Lebanon, The Quarry Mafia

(NowLebanon, August 2010)

In a flagrant display of how heated the quarry debate in Lebanon has become, earlier this month, a Lebanese Broadcasting Corporation television crew was attacked while filming a report on stone and sand quarries in Bekaatouta, Mount Lebanon. Quarry workers descended on the crew, wrestled away their camera, and came after them with a large truck, trying to run it into their car.

“There was a big truck full of stones, and he tried to hit us,” said Guitta Kiyeme, the LBC reporter who, along with her cameraman, was involved in the incident. “Luckily, the driver put the car in reverse and backed up, so he missed,” she said.

After failing to strike the news crew’s jeep, they then “got out and started punching the cameraman. When I told him we were LBC, he stopped,” said Kiyeme, who believes the men were trying to kill them. Kiyeme, her colleague and the Lebanese Broadcasting Corporation have pressed charges against the quarry owner, who happens to be the head of the municipality, Raymond Hajj.

The incident occurred one day after Interior Minister Ziad Baroud announced the government would begin taking harsher measures against illegal quarries in Lebanon, which are estimated to number between 700 and 1,300. Quarries in Lebanon extract stone or sand, which is then used by construction companies to build apartments, shopping malls and offices, and for landscaping. With the construction boom in Lebanon at full speed, there is an increasing demand for such raw materials, and they fetch high prices: $15 to $30 per cubic meter.

The proliferation of quarries began in the early 1990s, at the end of the civil war, as the country tried to rebuild itself after 15 years of large-scale destruction. While quarrying can be performed in a sustainable way, most of the country’s quarries are illegal, unregulated and rapidly beheading Lebanon’s mountains.

“You’re destroying a whole landscape, and in some cases, a whole habitat,” said Dr. Ali Darwish, head of The Green Line, a Lebanese environmental advocacy group. “The explosions they stage to extract the material are huge. They use illegal quantities of explosives and do it in an illegal way, causing irreparable damage to aquifers, rock layers… and also to the neighborhood with noise pollution. In Dahr al Baida, on the way to the Bekaa, we lost three mountain tops. You can’t rebuild a mountain.”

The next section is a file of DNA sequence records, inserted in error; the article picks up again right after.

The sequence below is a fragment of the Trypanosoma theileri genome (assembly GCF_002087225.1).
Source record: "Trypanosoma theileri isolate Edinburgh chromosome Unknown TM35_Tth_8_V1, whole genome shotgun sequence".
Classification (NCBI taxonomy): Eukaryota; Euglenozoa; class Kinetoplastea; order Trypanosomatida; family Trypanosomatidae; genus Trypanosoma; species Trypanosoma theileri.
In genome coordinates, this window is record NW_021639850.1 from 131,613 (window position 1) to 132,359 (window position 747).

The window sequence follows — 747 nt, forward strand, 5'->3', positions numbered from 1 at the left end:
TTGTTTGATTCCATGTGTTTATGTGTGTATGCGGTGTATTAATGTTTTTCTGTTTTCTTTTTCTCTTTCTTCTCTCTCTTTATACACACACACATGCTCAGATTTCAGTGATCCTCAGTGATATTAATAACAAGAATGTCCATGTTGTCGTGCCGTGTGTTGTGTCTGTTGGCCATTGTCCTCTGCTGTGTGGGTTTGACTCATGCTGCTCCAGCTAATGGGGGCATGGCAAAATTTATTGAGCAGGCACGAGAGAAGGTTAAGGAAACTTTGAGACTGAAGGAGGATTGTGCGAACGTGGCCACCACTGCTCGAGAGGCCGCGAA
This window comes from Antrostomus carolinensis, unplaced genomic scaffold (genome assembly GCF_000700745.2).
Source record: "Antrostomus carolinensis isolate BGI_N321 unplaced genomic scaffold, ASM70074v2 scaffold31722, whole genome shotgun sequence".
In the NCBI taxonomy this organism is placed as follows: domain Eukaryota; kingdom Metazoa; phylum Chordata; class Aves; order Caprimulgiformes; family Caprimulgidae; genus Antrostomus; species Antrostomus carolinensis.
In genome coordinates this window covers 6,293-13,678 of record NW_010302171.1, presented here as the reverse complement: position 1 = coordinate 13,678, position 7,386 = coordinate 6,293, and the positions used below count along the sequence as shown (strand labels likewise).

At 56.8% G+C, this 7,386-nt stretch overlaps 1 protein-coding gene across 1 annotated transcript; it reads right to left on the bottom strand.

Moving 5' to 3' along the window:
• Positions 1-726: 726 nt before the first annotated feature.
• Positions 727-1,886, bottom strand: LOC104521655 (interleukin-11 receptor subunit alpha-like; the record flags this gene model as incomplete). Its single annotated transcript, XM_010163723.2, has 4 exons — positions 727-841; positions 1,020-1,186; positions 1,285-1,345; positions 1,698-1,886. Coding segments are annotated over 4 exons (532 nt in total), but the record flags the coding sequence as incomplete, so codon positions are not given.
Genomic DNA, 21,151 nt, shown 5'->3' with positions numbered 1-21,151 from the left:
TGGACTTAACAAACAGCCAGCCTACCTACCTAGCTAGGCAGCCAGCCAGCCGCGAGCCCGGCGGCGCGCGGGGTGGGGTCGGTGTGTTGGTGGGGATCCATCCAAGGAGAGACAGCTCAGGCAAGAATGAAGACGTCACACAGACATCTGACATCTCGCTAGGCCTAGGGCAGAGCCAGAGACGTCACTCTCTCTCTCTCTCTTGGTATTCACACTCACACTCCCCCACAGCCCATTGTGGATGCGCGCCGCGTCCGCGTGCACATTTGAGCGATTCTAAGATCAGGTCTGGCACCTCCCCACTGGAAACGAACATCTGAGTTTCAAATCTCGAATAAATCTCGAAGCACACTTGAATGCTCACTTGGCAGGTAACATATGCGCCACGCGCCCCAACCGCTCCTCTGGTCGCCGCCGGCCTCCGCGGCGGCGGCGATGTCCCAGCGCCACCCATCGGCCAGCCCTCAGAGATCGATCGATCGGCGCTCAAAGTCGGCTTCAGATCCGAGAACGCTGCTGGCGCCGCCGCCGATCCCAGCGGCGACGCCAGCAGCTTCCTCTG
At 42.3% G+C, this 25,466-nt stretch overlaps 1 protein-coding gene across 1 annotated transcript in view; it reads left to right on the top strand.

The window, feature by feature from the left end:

Quarries can generate tens of thousands of dollars a day and have become a favorite money-making scheme for Lebanese politicians, some of whom own them, and others of whom have financial interests in their operation. While the government has attempted to shut down illegal quarries numerous times over the last few years, enforcement is lax, and the so-called “quarry mafia,” made up of politicians and businessmen who generate vast profits from the operations, prevails.

“Every quarry owner is linked to a politician,” said Darwish. “It’s about money. They scratch each other’s backs.”

“It’s all about money,” agrees Nada Zaarour, vice president of the Lebanese Green Party. “They are eating our hills and mountains, they are so greedy. Nobody knows who runs them, and quarry owners are so powerful, they don’t believe that anyone will stop them.”

Zaarour says the Green Party once sent a photographer to take pictures of a quarry site in Aindara, and the owners captured him. “The workers locked our photographer in a container for three hours, in the sun, and then they took him and threatened him, accusing him of trying to steal their equipment.

That quarry, like the one in Bekaatouta, was shut down. But three weeks later, it re-opened. Compounding the problem is the fact that quarry regulation falls between the Ministry of Interior and the Ministry of the Environment.

Realizing the unwieldy power of the quarry owners, environmental groups have stopped short of calling for their closure, but are instead simply asking for regulation.

“We are not trying to abolish them altogether,” said Zaarour. “We want to advocate these operations in environmental ways, to find rules and the laws to control them, ” which, she says, could provide a financial boom for the government, which could make money by taxing regulated quarrying, in the same way they could (but haven’t) with cigarettes.

In fact, those rules were established by the Ministry of Environment in 1997, according to environmental journalist Nabil Abu Ghanem, but are not applied.

“They need to choose locations that do not adversely affect the natural surroundings and the living creatures that are there,” he said. “They need to know how to select the site. Also, they extract rocks by putting in a combination of explosives and chemicals and igniting them. This is harmful. It pollutes the waterways, harms bridges, etc.”

He says permits should be given according to standards, rather than catering to interests. “No one is saying we have to close down the quarries. We are just asking for organization, monitoring and application of the correct law.” Importing sand from neighboring countries like Egypt is another possible solution.

But regulation and importation create costs that profiteers are not willing to pay.

The Green Party is trying to entice the ministries to sign an “Environmental Prosecutor Law” that would create an oversight committee responsible for monitoring quarries, among other things.

The Ministry of Environment did not respond to several attempts made to reach them for this article.

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